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“The Long Night” wants to create a sense of encroaching fear and unease in viewers but cannot inspire much of anything other than boredom and apathy. The problem is not the fact that it's nothing more than a collection of overly familiar horror film cliches. That could be forgiven if the filmmakers took those tropes and figured out ways to transform the familiar into something fresh. Instead, "The Long Night" is content to merely trot those elements out with a minimum of creative effort as the film plods towards a conclusion that will shock absolutely no one.
Grace (Scout Taylor-Compton) is a young woman who never knew her real family and has spent years trying to track them down. When she gets a call from an investigator who claims to have a significant lead on her parentage, she and her boyfriend Jack (Nolan Gerard Funk) hop into their car and leave New York City for a trip to the investigator’s isolated plantation home in the Deep South. When they arrive, the guy isn’t there. But as they let themselves inside to wait for him, weird things begin to occur. Snakes start turning up everywhere. A mysterious altar is discovered in the nearby woods. The phone reception goes from clear to menacing. Most significantly, once the night falls and they finally decide that maybe it's time to flee, they discover that their car is inoperable and the house is surrounded by what appears to be members of a mysterious cult who are sporting goat-head masks and who clearly are there for something ... or someone.
All that I have recounted takes place within the film’s first half-hour, and the rest of the movie consists of Grace and Jack fighting off the invaders while trying to figure out what they want with them. I suspect that most viewers, especially those with a fondness for horror films, will pretty much figure out how things are going to unfold long before they do, but neither director Rich Ragsdale nor screenwriters Mark Young and Robert Shepp make any attempt to play with those expectations. Instead, they are content to simply go through the expected motions, and while they enact them with a certain degree of craftsmanship, their efforts do not extend much further than that. Even the inevitable “BOO!” jump-scare moments when someone or something suddenly pops up to startle everyone on the screen and in the audience feel more perfunctory than anything else.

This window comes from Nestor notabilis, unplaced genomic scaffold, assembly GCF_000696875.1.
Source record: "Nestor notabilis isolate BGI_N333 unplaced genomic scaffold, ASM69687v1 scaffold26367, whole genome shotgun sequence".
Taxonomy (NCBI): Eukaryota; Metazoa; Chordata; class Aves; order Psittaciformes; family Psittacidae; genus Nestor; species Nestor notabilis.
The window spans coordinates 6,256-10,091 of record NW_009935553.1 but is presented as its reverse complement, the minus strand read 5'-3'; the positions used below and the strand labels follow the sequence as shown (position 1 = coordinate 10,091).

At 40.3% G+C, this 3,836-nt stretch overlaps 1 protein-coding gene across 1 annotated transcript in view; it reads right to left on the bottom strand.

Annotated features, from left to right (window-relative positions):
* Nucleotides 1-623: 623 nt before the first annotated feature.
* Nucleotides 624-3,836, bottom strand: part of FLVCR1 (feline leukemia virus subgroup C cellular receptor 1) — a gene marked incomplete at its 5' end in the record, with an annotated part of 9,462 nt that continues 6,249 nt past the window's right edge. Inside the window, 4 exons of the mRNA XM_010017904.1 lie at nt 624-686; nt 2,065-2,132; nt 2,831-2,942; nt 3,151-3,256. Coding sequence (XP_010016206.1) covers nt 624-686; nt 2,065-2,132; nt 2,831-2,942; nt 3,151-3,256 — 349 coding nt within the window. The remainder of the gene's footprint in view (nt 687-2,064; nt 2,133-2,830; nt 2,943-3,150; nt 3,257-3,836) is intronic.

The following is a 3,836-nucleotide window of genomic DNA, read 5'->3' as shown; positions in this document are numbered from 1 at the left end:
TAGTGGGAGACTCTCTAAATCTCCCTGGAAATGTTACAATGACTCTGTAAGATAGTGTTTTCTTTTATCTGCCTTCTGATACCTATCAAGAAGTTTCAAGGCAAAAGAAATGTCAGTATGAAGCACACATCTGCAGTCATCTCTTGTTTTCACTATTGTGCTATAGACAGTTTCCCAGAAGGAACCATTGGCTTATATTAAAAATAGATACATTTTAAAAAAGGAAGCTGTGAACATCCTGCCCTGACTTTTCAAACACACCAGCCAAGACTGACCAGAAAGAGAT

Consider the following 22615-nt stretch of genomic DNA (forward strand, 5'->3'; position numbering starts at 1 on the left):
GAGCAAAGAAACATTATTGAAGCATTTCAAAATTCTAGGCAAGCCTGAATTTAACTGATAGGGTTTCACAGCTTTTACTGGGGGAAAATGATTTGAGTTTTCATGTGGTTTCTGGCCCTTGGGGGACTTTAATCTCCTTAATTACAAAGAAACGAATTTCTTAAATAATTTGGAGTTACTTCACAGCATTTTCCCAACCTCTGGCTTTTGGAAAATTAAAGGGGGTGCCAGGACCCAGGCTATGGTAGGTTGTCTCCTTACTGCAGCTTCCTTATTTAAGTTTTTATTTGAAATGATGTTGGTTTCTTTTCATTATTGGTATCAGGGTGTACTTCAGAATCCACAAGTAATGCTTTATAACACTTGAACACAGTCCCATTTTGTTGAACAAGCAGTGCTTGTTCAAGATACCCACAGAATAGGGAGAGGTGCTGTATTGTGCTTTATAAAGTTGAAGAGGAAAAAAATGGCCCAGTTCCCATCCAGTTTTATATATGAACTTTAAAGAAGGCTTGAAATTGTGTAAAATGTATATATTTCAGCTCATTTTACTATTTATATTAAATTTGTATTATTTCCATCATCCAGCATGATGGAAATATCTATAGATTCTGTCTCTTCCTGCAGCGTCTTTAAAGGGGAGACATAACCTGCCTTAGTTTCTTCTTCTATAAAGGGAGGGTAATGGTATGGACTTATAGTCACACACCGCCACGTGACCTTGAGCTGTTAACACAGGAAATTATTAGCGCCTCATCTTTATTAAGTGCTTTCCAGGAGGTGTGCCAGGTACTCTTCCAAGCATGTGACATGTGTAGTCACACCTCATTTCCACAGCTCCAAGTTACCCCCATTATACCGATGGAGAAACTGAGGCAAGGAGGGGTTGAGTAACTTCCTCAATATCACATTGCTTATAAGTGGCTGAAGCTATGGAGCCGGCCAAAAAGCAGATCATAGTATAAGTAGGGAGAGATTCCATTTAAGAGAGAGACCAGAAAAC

Beyond the lack of originality, the film also suffers from a lack of engaging characters. Grace is sweet and pleasant enough and Compton-Taylor’s performance is probably the best thing here, but she is just not particularly interesting. Jack, on the other hand, is such a Grade-A twerp right from the opening scenes that viewers will be actively rooting for something nasty to happen to him. (That said, I was amused by the part in which he attempts to intimidate the crowd of cult members gathering outside by informing them he went to Princeton.) Since it is impossible to develop a rooting interest in either of them, the whole thing just becomes an increasingly tedious exercise.
“The Long Night” feels as if it was scribbled out during the downtime at a regional horror convention and cast from the available pool of guests and attendees. (Genre veterans Jeff Fahey and Deborah Kara Unger also turn up in brief roles.) The people who made it clearly know what elements should turn up in a horror film but are unsure as to how to make them actually scary. (Towards the end, "The Long Night" just seems to start tossing ideas in at random in the increasingly desperate hopes that something will finally stick.) Throw in a complete lack of energy, lots of padding, and absolutely no sense of humor regarding itself, and even the most indulgent of genre fans will find "The Long Night" a chore to sit through.
Now playing in select theaters and available on digital platforms.